To paraphrase Mark Twain: "Lies, damned lies, and tablet statistics."
Thursday's media reports of Kindle Fire sales collapsing after a stellar launch are misleading, a leading analyst says, and an indication that many tech bloggers and journalists don't understand the difference between "shipments" and "sales" of a product.
In a Friday blog titled "Shipments Are Not Sales," Stephen Baker of The NPD Group pulls no punches in chastising tech bloggers for misinterpreting new data from research firm IDC, which shows a dramatic drop in shipments of Android tablets in the first quarter of 2012.
If you skim yesterday's IDC press release quickly, it's easy to surmise that Amazon's Kindle Fire had a particularly terrible quarter. Here's a quote:
"Amazon, which stormed into the market in 4Q11 to grab second place with 16.8% of the market on shipment of 4.8 million units, saw its share decline significantly in the first quarter to just over 4%, falling to third place as a result."
Many bloggers saw the drop in Kindle Fire shipments as an indication that Amazon is losing ground in the tablet race--and that consumers may already have soured on the company's new 7-inch slate.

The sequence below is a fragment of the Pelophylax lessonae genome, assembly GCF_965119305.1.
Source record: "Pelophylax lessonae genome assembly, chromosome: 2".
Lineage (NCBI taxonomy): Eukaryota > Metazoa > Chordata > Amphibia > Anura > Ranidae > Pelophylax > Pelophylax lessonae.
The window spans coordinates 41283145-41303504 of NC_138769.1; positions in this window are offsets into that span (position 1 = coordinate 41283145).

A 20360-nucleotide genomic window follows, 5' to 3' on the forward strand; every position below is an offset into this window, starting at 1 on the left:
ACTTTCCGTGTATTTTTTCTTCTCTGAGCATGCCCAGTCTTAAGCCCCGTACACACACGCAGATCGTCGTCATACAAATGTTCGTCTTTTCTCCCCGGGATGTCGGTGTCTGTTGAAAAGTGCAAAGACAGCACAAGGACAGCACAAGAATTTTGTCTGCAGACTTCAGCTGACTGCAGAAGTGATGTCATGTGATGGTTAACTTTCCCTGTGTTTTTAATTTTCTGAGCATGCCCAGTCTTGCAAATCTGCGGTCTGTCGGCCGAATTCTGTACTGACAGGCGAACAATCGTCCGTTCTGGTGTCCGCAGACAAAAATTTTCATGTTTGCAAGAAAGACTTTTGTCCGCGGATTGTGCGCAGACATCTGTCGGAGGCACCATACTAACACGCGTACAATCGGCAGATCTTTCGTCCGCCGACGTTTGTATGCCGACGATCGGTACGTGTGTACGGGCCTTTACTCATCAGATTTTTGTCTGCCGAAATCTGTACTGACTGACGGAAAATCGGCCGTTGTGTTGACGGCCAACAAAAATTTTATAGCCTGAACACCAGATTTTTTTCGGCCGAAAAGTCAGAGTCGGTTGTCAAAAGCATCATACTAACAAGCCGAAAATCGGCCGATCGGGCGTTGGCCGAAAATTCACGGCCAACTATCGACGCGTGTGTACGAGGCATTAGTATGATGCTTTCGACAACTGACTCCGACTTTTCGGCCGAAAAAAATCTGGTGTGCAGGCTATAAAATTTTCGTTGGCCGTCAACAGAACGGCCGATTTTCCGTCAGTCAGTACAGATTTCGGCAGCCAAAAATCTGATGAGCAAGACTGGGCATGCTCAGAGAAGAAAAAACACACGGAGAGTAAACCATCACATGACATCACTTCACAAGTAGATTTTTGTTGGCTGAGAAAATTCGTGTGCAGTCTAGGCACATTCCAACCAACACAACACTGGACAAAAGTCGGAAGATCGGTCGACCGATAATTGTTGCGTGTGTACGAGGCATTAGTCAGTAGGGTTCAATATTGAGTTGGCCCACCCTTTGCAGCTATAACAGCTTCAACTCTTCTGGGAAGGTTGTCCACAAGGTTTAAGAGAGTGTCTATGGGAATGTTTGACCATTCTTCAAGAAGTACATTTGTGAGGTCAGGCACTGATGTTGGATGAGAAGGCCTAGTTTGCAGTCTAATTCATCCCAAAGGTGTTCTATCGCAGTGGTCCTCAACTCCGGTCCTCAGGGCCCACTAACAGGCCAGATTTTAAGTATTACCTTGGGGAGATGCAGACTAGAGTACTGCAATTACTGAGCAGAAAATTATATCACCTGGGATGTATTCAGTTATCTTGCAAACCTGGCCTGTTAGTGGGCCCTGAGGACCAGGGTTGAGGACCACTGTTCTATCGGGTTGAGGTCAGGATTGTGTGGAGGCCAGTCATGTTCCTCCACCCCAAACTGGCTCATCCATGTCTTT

Here's How to Interpret the Data
But that interpretation is inaccurate, says Baker, who is the NPD Group's vice president of Industry Analysis. He writes:
"This current firestorm around the Kindle Fire numbers is a perfect example of how mistaking shipments for sales leads the market to incorrect and faulty conclusions about trends and opportunities."
As Baker points out, IDC's data shows that Amazon shipped 750,000 Kindle Fires in the first quarter of 2012, down considerably from the 4.8 million Fires shipped in the fourth quarter of 2011, the tablet's debut quarter.
Of course, sales always rise dramatically in the fourth quarter of the year--also known as the holiday shopping season--and Amazon understandably shipped millions of Kindle Fires to its warehouses and retail partners to meet demand. All of those 4.8 million Fires shipped didn't sell, naturally, which meant plenty of inventory was left over for early 2012. This resulted in lower (OK, significantly lower) Kindle Fire shipments in that quarter.
So how did the Kindle Fire do in the first quarter of 2012? Pretty darn well, thank you very much. According to NPD's Consumer Tracking Service, the Kindle actually sold (there is that word again, this time properly used) 1.8 million units in the first quarter. That is, "an actual consumer bought it and took it home (or had it delivered) and paid their own real money," Baker writes.
Baker goes into greater detail, so check out his post if you're interested in a shipments-versus-sales primer.